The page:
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43. Kongress der Deutschen Gesellschaft für Rheumatologie, 29. Jahrestagung der Deutschen Gesellschaft für Orthopädische Rheumatologie, 25. Wissenschaftliche Jahrestagung der Gesellschaft für Kinder- und Jugendrheumatologie

02.-05. September 2015, Bremen

Defining the conditions under which different glucocorticoid doses have a good benefit-risk ratio

Meeting Abstract

  • Cindy Strehl - Charité - Universitätsmedizin Berlin, Medizinische Klinik mit Schwerpunkt Rheumatologie und klinische Immunologie, Berlin
  • Hans Bijlsma - University Medical Center Utrecht, Department of Rheumatology & Clinical Immunology, Utrecht, The Netherlands
  • Maarten de Wit - Medical Humanities, VU Medical Centre, Amsterdam, Netherlands
  • Maurizio Cutolo - Universita degli Studi di Genova, Genova, Italy
  • Raphaele Seror - Department of Rheumatology, Hopitaux de Paris, Le Kremlin Bicêtre, Paris, France
  • Kevin Winthrop - Divisions of Infectious diseases, Oregon Health & Science University, Portland, United States
  • Frank Buttgereit - Charité - Universitätsmedizin Berlin, Medizinische Klinik mit Schwerpunkt Rheumatologie und klinische Immunologie, Berlin

Deutsche Gesellschaft für Rheumatologie. Deutsche Gesellschaft für Orthopädische Rheumatologie. Gesellschaft für Kinder- und Jugendrheumatologie. 43. Kongress der Deutschen Gesellschaft für Rheumatologie (DGRh); 29. Jahrestagung der Deutschen Gesellschaft für Orthopädische Rheumatologie (DGORh); 25. wissenschaftliche Jahrestagung der Gesellschaft für Kinder- und Jugendrheumatologie (GKJR). Bremen, 02.-05.09.2015. Düsseldorf: German Medical Science GMS Publishing House; 2015. DocRA.28

doi: 10.3205/15dgrh196, urn:nbn:de:0183-15dgrh1963

Published: September 1, 2015

© 2015 Strehl et al.
This is an Open Access article distributed under the terms of the Creative Commons Attribution 4.0 License. See license information at



Introduction: Glucocorticoids (GC) are used to treat inflammatory diseases including rheumatic and musculoskeletal diseases. EULAR-recommendations on GC-therapy are up to date but uncertainty about the benefit-risk-ratio persists. Bearing in mind the known beneficial effects of GC, the aim of an EULAR task-force was to achieve consensus when formulating conditions under which GC have a good benefit-risk-ratio.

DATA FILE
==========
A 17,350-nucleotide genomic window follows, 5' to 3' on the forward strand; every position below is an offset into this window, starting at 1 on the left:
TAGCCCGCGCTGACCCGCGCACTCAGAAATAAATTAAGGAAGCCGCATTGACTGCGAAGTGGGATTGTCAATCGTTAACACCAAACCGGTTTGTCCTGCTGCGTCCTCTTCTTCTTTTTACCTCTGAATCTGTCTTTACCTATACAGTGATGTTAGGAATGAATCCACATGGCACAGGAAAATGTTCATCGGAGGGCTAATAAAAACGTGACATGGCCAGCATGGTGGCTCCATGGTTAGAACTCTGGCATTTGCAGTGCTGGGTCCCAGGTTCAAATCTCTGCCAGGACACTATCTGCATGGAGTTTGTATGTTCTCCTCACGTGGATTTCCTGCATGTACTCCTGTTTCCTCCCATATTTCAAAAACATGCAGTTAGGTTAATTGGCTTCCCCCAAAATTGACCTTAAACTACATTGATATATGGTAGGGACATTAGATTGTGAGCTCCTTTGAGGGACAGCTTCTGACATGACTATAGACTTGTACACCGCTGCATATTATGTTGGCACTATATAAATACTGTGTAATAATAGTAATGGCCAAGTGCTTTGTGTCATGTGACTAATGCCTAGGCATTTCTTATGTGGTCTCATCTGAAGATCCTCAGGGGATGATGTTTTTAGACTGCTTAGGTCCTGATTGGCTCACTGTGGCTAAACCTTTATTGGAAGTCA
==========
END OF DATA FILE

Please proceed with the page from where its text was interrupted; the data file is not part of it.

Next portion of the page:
Methods: Focussing on the four most worrisome adverse effects (AE) of GC (cardiovascular disease (CVD), effects on bone, GC-induced hyperglycaemia & diabetes mellitus and infections), a systematic literature review was performed and discussed with the experts. One breakout group per AE discussed the relevant evidence in detail and presented their results following a structured questionnaire, addressing dose-harm-relationships, patient characteristics, co-morbidities, co-medications and both preventive and therapeutic measures for final discussion.

Results: Initially, there was consensus about the beneficial effects of GC also at low dosages and that data on AE are limited, sometimes both contradictory and biased. The task force members agreed that for the majority of patients:

  • at dosages ≤5mg/d prednisone equivalent benefits are greater than risks with the exception of patients at high risk for CVD who may require preventive measures
  • at dosages >10mg/d risks are greater than benefits, with the exception of patients with GC resistance.

At dosages between >5 and ≤10mg/d, the benefit-risk-ratio depends on patient-specific characteristics such as disease activity, additional risk factors and preventive measures. Early diagnosis, low disease activity, low cumulative GC-dosage, healthy lifestyle and both, monitoring and treatment of risk-factors and co-morbidities, respectively, represent factors reducing the risk, thereby improving the benefit-risk ratio. For each AE, specific factors can affect the risk and, therefore, the benefit-risk-ratio in both directions. For some GC induced AE specific patient groups are at higher risk, certain co-morbidities increase the risk and the genetic background and specific disease characteristics may affect the benefit-risk-ratio. Thus, the benefit-risk-ratio varies between individuals; consequently our consensus is valid for the majority of patients rather than every individual patient.

Conclusion: There is no absolute condition or conditions under which GC always have good benefit-risk-ratios. However, based on currently available evidence, our consensus provides the rationale to accomplish a relatively safe use of GC in the majority of patients.